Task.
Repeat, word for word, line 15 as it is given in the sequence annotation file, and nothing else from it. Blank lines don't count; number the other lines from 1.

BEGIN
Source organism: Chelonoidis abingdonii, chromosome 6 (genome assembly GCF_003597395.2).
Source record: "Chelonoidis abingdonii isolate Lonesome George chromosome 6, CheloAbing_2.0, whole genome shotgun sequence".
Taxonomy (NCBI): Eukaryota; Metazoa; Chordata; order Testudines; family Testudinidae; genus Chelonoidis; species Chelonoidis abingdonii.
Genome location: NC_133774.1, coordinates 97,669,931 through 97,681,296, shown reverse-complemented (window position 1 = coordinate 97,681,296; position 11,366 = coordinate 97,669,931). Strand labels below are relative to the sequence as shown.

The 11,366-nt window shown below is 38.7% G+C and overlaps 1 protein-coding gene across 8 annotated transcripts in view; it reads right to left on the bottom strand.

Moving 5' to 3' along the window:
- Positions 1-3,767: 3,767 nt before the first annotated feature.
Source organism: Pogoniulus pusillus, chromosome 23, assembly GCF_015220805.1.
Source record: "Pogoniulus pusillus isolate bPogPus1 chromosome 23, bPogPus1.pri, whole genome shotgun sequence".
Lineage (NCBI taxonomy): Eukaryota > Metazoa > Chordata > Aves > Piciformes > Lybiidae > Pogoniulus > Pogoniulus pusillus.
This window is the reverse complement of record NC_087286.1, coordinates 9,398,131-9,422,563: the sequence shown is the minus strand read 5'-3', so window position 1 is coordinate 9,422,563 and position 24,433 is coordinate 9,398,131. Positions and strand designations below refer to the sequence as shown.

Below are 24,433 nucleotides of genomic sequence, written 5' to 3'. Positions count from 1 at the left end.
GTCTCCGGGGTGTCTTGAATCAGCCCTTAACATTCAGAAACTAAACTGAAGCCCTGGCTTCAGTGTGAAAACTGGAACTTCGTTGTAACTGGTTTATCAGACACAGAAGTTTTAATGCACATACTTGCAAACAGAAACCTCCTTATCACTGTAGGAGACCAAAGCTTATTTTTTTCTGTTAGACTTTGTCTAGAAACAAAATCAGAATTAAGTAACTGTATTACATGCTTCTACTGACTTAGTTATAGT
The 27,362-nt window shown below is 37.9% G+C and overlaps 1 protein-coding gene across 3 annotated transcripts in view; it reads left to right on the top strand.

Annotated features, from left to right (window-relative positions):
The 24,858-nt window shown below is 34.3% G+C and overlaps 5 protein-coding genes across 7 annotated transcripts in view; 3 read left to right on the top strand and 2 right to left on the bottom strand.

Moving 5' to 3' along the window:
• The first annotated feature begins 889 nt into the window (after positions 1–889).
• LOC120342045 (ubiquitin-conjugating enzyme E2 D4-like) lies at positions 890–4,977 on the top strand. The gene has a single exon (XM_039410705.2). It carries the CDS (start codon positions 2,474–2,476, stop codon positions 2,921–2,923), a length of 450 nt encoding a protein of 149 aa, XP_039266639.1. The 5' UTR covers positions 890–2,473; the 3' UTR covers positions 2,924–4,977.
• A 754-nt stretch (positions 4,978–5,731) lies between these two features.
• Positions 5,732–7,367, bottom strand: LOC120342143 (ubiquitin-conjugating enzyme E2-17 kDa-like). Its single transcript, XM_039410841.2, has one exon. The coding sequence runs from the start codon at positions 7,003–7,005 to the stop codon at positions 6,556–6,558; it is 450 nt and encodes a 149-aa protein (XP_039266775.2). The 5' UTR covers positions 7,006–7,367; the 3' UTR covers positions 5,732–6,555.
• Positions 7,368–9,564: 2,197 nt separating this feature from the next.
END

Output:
Annotated features, from left to right (window-relative positions):